My senior year in college, I decided to try to become a teacher. While I was not sure if I wanted to do it as a career, I wanted to at least give it a try. While going through this process, my mom was enormously proud of me. I knew it because she would tell me all of the time. Many public school teachers discourage their children from going into the profession. Carolyn took the exact opposite approach. She talked to me often during those decision making times and was supportive throughout. She viewed teaching as the most important job you could do. And with that view, she was honored that her son would think about following her in the profession.
I taught fourth grade in Baltimore City Public Schools my first year of teaching. That year my mom was also teaching fourth grade. She was my first professional mentor. Our classrooms may not have had a lot in common, hers was mostly white and middle class, mine was mostly poor and African American, and our level of proficiency was vastly different, she was a master teacher, I was just surviving, but despite all of that we still managed to have frequent professional conversations. We talked about reading instruction, classroom management, dealing with principals, and probably more important, dealing with teachers’ unions. Through those conversations a few things carried through: the importance of planning and hard work, the power of a good book with a class or individual student, and always with mom, having a sense of humor about things.
She helped me out in material ways those first few years as well. In trips home, I would go over to her school during some “off hours” and load up my Ford Escort station wagon with “gently used” sets of books from her school’s book room and slightly faded construction paper that was deemed unusable by her school. I would often bring so much back to Baltimore that I would share this bounty with my team mates.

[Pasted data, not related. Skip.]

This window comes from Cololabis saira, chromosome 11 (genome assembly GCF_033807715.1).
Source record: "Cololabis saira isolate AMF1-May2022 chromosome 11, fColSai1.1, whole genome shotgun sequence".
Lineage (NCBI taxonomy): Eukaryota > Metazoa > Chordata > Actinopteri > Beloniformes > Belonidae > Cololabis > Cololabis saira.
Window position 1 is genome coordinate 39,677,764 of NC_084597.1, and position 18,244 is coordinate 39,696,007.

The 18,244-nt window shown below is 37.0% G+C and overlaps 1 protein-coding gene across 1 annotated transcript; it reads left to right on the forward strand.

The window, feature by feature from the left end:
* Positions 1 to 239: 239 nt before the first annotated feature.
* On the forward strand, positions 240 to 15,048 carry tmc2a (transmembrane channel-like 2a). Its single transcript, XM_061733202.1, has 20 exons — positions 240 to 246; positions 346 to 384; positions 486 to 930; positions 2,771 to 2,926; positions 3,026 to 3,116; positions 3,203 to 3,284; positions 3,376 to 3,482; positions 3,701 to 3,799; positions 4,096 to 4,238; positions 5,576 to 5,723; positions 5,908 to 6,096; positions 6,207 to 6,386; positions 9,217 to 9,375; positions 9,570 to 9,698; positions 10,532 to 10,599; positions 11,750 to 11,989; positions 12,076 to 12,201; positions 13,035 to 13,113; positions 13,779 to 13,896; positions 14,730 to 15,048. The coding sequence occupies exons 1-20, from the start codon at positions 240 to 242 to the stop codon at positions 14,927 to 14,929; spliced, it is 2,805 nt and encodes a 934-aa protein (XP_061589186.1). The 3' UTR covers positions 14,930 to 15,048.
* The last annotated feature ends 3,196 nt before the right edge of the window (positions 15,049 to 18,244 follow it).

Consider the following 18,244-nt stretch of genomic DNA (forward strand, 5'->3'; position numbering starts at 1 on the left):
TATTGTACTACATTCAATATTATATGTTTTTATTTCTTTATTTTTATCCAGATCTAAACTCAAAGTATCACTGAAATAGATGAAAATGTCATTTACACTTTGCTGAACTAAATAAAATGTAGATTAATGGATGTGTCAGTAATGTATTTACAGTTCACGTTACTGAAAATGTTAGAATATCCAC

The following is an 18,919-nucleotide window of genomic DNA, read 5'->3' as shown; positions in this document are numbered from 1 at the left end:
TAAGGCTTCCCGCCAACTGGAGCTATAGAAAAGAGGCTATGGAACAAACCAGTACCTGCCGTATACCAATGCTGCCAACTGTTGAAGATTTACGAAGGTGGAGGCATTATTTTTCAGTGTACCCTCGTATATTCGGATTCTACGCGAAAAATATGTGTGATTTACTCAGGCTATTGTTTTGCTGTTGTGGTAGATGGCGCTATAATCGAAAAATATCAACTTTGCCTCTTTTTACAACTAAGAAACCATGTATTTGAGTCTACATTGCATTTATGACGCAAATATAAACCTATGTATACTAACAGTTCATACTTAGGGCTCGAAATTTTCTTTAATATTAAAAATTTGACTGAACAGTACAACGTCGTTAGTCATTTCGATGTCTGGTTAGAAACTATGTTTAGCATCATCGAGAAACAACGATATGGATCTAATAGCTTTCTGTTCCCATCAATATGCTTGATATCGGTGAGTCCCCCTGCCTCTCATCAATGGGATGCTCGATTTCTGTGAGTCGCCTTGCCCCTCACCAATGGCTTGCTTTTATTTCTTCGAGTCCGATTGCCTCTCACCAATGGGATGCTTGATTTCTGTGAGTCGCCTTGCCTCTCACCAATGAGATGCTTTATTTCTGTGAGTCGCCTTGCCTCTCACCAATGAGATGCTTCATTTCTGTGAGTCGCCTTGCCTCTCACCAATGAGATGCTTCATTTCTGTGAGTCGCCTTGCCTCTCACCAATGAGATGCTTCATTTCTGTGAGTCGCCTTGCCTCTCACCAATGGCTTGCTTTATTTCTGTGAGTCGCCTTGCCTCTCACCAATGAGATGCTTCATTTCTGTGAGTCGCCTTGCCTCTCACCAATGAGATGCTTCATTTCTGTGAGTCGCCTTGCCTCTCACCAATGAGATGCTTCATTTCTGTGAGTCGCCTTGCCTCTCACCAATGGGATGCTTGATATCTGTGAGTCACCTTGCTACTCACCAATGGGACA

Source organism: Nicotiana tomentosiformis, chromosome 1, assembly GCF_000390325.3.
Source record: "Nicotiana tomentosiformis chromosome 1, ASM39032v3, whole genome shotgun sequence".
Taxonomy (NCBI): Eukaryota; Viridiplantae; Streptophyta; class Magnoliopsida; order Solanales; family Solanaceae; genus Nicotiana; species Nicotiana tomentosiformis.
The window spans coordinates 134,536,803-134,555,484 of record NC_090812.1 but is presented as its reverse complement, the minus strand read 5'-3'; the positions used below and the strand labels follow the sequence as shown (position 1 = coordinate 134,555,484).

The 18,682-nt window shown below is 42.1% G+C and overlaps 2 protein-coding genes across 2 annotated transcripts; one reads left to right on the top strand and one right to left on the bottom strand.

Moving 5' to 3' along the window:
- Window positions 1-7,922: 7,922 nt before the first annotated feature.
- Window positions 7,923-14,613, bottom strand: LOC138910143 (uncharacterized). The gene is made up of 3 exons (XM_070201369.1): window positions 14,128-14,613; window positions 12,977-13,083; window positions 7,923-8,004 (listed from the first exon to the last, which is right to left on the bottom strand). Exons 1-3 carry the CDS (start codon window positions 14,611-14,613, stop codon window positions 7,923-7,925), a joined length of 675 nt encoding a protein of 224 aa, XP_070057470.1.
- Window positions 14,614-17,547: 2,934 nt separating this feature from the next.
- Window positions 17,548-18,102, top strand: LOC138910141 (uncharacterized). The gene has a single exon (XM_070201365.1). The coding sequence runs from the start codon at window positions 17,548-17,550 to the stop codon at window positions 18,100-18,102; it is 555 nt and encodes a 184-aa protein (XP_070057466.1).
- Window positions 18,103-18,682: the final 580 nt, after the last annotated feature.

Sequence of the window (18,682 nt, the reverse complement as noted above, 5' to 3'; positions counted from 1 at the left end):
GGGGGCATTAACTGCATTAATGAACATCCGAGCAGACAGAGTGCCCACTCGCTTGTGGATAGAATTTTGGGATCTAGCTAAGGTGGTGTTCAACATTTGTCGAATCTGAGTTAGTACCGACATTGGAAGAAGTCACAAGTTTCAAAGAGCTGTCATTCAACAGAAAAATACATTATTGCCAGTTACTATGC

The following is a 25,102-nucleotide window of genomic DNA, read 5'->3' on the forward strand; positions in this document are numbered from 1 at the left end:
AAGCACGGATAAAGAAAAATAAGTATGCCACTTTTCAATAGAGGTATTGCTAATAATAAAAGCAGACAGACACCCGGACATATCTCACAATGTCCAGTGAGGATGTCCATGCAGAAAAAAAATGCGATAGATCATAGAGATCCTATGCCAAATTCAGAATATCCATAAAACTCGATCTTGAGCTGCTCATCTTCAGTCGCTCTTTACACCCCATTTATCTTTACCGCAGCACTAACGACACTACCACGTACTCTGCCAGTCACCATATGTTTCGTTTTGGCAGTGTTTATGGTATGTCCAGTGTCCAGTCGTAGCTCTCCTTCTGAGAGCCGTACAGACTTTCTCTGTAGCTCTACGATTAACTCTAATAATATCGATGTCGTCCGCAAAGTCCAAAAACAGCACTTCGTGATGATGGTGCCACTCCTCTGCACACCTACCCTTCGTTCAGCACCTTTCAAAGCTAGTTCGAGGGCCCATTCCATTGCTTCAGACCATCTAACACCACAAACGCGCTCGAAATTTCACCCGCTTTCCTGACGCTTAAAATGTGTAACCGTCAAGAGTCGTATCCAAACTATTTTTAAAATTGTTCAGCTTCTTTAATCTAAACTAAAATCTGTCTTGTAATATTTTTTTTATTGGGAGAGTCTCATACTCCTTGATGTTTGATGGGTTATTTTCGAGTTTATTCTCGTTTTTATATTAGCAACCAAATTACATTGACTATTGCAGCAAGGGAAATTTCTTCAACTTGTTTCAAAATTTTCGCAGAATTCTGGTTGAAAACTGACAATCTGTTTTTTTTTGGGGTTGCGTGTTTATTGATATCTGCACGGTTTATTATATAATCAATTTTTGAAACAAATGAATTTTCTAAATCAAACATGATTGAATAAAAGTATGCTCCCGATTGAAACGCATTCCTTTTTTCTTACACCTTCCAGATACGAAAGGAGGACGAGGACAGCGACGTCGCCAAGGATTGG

I will always remember that we both taught Maniac Magee by Jerry Spinelli to our fourth graders as a read aloud and I was always fascinated by how much both of our groups of students, despite all of their differences, just loved that book.
After five years of teaching, I decided to move into administration with a first step in the graduate program at the University of Virginia. I think she was a bit nervous about this move. I was young, and in her view had probably not taught long enough to become a principal. Despite these misgivings, I will never forget her one bit of advice she gave me before my first assistant principal job. She said, “Matthew (she always called me that), never ask your teachers to do anything that you would not do yourself.” Good advice, all could probably agree, and it has had an amazing impact on me throughout my career. Often when I am struggling with a decision, or with the direction my school needs to take, I think about those words and I can always hear my mom’s distinct voice saying them. The words have helped my leadership style because although I have high expectations and want great things for the schools that I have worked in, I also know that every action we take is an enormous human enterprise with people watching me to see if I will roll up my sleeves and do it too. Since that start, I have had the chance to introduce myself to two different staffs as a new principal. One of the first things I always say to the group of people that I am about to start working with is that my mom was a teacher.
My mom and I talked school quite a bit. I will miss those talks greatly. I will also miss my Virginia snow day tradition. Whenever we had a snow day, I would call my mom and let her know and she would always say the same thing, “How do you all ever accomplish anything in that school district?” She was a teacher in Chicago, where there is never a snow day.
The last professional gift my mom gave me sadly came at her funeral. As I stood at the receiving line, in the midst of receiving condolences from old friends , family, and strangers, I got to meet some of her old students. The meetings were quick but the students would always say the same thing, “ your mom was the best teacher I ever had”.
The impact of a teacher goes farther then we can ever imagine. All of Carolyn’s hard work, planning, and patience was worth it. I don’t think she ever had any doubt about that though. I just hope I can continue to live up to my first mentor’s example. Thank you Mom for everything!